Another opportunity for outdoor music can be found for a few more weeks at the Shipyard Summer Concert Series (Dravo Plaza, Justison Street, Wilmington Riverfront, Wilmington, Delaware, 302-425-4890, www.riverfrontwilm.com).

This free concert series is held on Thursday evenings from 7-8:30 p.m. under the colored cranes at Dravo Plaza which is located on Justison Street next to the Shipyard Shops.

The remainder of the 2019 schedule features Sean Reilly on August 22 and Spokey Speaky on August 29.

On August 16, the Great Plaza at Penn’s Landing (201 South Columbus Boulevard, Philadelphia,www.delawareriverwaterfront.com) will be the site of the Delaware River Waterfront Corporation’s series of free jazz concerts continues at Great Plaza at Penn’s Landing.

“Smooth Jazz Summer Nights Series,” which is the longest-running free event produced by the Delaware River Waterfront Corporation, is back for its 23rd season at the Great Plaza.

Every Friday in August, there will be performances by nationally renowned jazz and blues talent. Attendees are requested to arrive by 7 p.m. because the concerts start promptly at 7:30 p.m.

The series line-up includes Jessy J on August 16, Michael Manson’s “George Duke Tribute” on August 23, and Damien Escobar on August 30.

Later this month, area fans of country music will have the opportunity to hear many top-flight country acts perform live at a three-day, open-air festival.

Citadel Country Spirit USA (Ludwig’s Corner Horse Show Grounds. 5 Nantmeal Road, Glenmoore, countryspiritusa.com) will run from August 23-25 and feature a huge array of country stars including Little Big Town, Lee Brice, Brothers Osborne and Clare Dunn.

There will be two very different but equally attractive ethnic festivals this weekend at Penn’s Landing (Delaware Avenue, Philadelphia, 215-922-2FUN, www.delawareriverevents.com). Both of the free festivals deal with Indians — but not the Native American kind.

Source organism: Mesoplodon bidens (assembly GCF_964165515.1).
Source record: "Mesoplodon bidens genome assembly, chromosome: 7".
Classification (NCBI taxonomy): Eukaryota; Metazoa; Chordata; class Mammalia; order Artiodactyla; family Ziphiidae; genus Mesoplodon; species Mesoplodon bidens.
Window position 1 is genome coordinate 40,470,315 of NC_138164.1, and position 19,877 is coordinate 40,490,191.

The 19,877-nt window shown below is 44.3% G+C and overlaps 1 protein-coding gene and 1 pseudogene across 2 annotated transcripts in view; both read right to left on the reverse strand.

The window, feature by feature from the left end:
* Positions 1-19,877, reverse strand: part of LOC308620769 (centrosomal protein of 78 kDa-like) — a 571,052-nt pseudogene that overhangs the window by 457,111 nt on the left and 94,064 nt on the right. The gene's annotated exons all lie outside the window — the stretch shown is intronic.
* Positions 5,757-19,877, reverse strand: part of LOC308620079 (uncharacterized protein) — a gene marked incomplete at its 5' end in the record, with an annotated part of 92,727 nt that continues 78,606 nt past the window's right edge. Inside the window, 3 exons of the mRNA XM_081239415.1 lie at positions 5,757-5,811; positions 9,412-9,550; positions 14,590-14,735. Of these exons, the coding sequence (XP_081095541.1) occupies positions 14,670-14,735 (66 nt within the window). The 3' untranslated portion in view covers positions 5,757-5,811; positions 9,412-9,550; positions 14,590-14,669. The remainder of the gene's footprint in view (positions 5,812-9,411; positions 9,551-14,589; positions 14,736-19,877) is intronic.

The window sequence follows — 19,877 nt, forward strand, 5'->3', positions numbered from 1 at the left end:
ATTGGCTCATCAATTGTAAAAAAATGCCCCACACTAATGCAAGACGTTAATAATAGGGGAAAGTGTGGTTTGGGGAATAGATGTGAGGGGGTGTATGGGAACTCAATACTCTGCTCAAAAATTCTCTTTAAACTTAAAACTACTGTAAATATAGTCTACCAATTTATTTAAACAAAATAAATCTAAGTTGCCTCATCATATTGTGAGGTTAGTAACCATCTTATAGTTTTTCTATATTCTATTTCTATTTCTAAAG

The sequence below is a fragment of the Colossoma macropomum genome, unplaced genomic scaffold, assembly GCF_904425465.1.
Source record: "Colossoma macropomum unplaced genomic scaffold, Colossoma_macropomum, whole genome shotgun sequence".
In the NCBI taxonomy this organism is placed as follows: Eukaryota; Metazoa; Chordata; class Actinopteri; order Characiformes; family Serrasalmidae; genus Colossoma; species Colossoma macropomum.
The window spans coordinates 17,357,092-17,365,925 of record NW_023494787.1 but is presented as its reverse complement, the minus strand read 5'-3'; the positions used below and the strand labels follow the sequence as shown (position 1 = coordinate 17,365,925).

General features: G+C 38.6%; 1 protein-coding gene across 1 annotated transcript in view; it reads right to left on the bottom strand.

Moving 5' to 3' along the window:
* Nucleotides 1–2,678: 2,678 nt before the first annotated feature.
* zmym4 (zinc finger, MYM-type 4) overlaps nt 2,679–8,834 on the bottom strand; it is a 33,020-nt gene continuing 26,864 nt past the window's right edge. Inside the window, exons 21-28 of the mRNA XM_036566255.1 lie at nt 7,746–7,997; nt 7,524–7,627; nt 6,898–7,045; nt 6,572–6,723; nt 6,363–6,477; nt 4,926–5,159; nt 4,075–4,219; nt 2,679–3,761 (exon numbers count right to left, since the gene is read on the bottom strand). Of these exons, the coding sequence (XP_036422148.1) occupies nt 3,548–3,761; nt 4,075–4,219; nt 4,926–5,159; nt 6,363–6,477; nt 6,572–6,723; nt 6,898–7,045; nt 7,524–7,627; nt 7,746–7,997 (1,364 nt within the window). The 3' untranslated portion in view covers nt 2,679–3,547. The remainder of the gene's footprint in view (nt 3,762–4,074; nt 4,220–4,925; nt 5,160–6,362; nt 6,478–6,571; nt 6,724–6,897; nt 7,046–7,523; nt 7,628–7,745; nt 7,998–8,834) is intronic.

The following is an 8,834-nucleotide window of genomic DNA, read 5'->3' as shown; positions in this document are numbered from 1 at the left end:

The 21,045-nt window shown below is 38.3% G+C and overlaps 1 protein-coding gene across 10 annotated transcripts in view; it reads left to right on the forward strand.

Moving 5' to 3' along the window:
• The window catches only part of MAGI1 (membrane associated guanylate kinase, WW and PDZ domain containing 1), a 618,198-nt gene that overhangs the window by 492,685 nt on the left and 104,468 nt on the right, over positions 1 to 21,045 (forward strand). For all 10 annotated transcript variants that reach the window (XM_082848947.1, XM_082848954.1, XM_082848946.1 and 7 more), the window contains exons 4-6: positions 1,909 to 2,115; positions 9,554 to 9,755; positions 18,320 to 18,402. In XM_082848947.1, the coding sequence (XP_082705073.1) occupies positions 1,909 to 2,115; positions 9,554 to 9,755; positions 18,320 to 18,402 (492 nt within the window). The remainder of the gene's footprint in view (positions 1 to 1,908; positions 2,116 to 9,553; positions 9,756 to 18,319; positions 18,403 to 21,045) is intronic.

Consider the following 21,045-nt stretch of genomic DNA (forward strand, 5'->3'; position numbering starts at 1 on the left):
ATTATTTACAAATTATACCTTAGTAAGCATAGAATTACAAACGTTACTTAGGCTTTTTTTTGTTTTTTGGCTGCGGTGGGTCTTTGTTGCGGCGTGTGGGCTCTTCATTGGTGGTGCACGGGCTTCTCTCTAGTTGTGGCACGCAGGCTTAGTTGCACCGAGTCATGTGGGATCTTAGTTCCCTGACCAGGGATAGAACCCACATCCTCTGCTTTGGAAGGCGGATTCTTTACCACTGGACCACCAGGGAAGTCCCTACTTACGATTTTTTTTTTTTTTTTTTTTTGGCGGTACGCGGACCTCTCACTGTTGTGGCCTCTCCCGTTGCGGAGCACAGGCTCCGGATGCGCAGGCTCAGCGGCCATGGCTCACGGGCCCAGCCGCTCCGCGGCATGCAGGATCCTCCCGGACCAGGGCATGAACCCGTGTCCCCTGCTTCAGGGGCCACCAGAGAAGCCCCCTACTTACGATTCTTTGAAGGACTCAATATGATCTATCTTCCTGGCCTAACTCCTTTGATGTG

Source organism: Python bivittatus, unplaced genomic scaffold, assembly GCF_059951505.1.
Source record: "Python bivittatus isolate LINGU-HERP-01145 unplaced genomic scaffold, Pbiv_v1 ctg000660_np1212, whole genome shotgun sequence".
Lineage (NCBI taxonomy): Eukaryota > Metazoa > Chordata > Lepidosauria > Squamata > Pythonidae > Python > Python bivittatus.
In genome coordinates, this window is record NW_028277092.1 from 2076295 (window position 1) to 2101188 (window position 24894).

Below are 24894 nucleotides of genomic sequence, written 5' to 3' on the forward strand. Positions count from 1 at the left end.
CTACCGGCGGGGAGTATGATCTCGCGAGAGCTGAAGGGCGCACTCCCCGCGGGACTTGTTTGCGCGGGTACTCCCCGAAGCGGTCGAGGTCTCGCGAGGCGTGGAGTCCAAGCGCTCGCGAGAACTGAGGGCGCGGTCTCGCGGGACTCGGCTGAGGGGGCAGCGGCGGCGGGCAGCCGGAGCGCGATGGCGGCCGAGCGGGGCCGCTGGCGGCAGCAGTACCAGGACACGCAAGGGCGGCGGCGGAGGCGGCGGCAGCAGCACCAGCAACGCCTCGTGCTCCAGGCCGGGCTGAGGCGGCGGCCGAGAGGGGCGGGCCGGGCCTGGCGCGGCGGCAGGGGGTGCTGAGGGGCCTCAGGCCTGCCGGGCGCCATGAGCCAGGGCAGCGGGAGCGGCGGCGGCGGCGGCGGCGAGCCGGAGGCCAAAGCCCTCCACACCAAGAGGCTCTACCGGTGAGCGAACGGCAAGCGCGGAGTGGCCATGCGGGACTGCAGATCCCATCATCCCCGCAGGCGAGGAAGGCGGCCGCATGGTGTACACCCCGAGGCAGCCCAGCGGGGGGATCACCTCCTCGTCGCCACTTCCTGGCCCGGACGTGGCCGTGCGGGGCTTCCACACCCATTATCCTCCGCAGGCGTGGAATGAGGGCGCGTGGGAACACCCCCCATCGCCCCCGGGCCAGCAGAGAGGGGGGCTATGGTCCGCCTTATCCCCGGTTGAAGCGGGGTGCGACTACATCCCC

West Indian or East Indian — both will be featured this weekend

33rd Annual Caribbean Festival

Penn’s Landing will host the 25th annual Festival of India on August 17 and the 33rd Annual Caribbean Festival on August 18.

The Festival of India, which is sponsored by the Council of Indian Organizations of Greater Philadelphia, is a festive event that features a day full of food, music, dancing and crafts.

The event, which runs from 1-6 p.m., will host a variety of vendors who will be selling a wide array of traditional Indian arts and crafts including clothes, jewelry, music, and other cultural items. Traditional Mahandi work (artistic design) will be available to be done on both hands and feet. Mahandi or hands painting is an old Indian custom still have been practiced by most of the Indian women.

A wide selection of food items from both North and South India will be available for purchase, including such taste treats as tandoori chicken, tikka masala, kolkata rasgulla, gujarati dohkla, chennai idli, korma and an array of Indian breads including chapatti, poori and nan. The festival will run from 1-6 p.m.

Penn’s Landing will host the annual Caribbean Festival (https://phillycaribbeanfestival.com) on August 18.

Sunday’s festival, which is free and open to the public, is a celebration of the culture of 15 Caribbean Islands. The event, which runs from noon-8 p.m., features live island entertainment including drumming, dancing and music.

As always, the festival will have cultural booths where people can get information about the islands of the Caribbean. There will also be a marketplace with vendors selling Caribbean arts and crafts, fashion items and souvenirs.